By Kathleen Vanesian
By Amy Silverman
By Robrt L. Pela
By Jim Louvau
By Kathleen Vanesian
By Benjamin Leatherman
By New Times
By Becky Bartkowski
Whenever folks gripe about the dreary state of theater in our town -- which happens as often as you'd imagine -- I always point out that stage legends live and work here every day. I'm especially boastful about the fact that theater luminary Marshall Mason teaches at the local university, and that he occasionally entices his friend and frequent collaborator, Pulitzer Prize-winning playwright Lanford Wilson, to join him in creating spectacular, Broadway-caliber productions.
Currently, the pair, co-founders of the celebrated Circle Repertory Theatre and one of America's most notable theatrical duos, is responsible for the striking translation of Henrik Ibsen's Ghosts at the Herberger Theater Center. Mason and Wilson have brought a team of former Circle Rep designers to the Arizona Theatre Company production, which turns Ibsen's tragicomedy into a stunning soaper without abandoning its spirit.
First produced in 1881, Ghosts shocked audiences with its story of the morally corrupt Alvings, whose matriarch unearths the family demons on the eve of the 10th anniversary of her late husband's death. We, and the people onstage, learn why the Alving family servant, Regina, can't marry Mrs. Alving's son, Oswald; why Oswald has returned home for good; why the Reverend Manders won't sleep in the Alving home; and the true identity of Regina's father and of the deceased "Honorable Captain Alving." Marital infidelity, incest, and venereal disease have never played so well.
Mason's rendition of Wilson's translation is fresh, skillful and deeply satisfying. The director stages the play with an unforced clarity, and achieves a contemporary feel without shifting time or place. That's due in large part to Wilson's brilliant use of casual language, a conceit accentuated by Mason's insight into the delivery of these words. Regina, a working-class girl, spits out bolder phrasing than her benefactress, the refined Mrs. Alving, whose speeches bristle with clipped consonants.
A topnotch cast movingly enacts a day in the life of the Alvings. Kelly McAndrew's Regina is so artlessly ruthless and manipulative, one can't help liking her. Jason Kuykendall is particularly affecting in the difficult role of Oswald, a desperate mass of vulnerability given to sore-headed rantings. Daren Kelly nails the dimwitted pomposity of Reverend Manders. And Ruth Reid's Helen Alving -- a sister of sorts to Ibsen's Nora from A Doll's House, who answers the literary question, "What if Nora had stayed?" -- battles her love for the good reverend with a steely resolve and fierce cynicism that are perfection. Only Bob Sorenson's comic turn as the manipulative inebriate doesn't ring true. Ibsen meant to counteract the gravity of his story with Jacob Engstrand's goofball posturing, but Sorenson's always-excellent clowning is a bit too nudge-and-wink to fit in here.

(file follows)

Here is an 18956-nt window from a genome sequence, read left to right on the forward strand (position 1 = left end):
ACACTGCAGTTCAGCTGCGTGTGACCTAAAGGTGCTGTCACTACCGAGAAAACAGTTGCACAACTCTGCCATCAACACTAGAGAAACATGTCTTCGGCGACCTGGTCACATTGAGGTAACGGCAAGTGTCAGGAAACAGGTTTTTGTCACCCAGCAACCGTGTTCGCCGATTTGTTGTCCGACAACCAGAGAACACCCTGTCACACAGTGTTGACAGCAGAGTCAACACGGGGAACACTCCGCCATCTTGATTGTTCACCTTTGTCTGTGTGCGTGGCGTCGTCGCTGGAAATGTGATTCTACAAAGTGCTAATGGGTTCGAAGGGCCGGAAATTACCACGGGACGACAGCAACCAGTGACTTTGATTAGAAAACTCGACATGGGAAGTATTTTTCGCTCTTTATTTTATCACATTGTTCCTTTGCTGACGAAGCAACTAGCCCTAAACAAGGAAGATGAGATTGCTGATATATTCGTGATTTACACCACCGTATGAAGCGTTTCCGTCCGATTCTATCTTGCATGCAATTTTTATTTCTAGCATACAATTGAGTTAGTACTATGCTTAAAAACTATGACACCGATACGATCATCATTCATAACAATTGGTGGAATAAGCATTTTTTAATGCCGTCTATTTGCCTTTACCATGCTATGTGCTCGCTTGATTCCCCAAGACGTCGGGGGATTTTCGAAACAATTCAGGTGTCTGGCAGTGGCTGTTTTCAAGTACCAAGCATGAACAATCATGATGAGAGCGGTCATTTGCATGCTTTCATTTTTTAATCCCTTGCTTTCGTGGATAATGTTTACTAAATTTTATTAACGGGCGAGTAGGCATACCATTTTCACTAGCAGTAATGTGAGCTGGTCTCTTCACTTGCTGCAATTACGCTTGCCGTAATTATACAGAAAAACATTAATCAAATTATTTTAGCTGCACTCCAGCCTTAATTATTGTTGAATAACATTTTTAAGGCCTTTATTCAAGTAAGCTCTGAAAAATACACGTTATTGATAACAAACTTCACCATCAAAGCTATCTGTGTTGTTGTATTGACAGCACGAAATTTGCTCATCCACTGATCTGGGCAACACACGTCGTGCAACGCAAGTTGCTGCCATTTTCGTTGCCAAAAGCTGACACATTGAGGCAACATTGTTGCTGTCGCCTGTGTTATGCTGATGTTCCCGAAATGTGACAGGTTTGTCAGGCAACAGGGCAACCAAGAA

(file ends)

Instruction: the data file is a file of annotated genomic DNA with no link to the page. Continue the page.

David Potts' set is both gorgeous and practical. The entire story takes place in the library of Mrs. Alving's house, but Potts' gauzy scrims allow us to see what's happening in other rooms, via shadows -- the ghosts of the title -- cast by Dennis Parichy's lush lighting. Parichy creates perfectly both the appearance of a blazing fire in the distance and the dim light of a rainy day.
In every translation of the play I've seen, it's left unclear whether Mrs. Alving will assist in her son's suicide -- an ending I much prefer to Wilson's conclusive (and slightly hokey) final moment here. But this tiny lapse does nothing to diminish what came before it. By the time we reach Oswald's climactic farewell, it's impossible not to be affected by his fate, or by this outstanding translation of one of Ibsen's most important works.